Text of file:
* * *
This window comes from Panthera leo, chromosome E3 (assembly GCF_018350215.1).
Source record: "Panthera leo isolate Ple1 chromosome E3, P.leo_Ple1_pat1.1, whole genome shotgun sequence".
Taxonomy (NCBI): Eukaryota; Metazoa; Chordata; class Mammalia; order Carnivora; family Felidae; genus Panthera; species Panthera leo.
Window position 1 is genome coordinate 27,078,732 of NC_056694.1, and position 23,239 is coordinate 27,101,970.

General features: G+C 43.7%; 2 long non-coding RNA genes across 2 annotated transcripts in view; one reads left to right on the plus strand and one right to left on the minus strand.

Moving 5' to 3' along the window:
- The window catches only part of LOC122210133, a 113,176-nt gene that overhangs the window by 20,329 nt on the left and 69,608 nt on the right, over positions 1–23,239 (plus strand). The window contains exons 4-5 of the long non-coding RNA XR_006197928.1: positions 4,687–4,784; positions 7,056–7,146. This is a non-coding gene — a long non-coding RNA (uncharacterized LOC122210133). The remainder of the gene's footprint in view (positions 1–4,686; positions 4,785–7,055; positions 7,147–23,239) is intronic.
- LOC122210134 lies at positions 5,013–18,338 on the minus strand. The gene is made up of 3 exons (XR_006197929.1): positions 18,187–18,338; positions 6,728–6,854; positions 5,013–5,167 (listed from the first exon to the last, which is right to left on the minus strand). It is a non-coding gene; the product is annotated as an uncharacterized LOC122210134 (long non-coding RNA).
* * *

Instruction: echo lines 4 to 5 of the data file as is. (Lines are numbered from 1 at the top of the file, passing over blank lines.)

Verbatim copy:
Window position 1 is genome coordinate 27,078,732 of NC_056694.1, and position 23,239 is coordinate 27,101,970.

General features: G+C 43.7%; 2 long non-coding RNA genes across 2 annotated transcripts in view; one reads left to right on the plus strand and one right to left on the minus strand.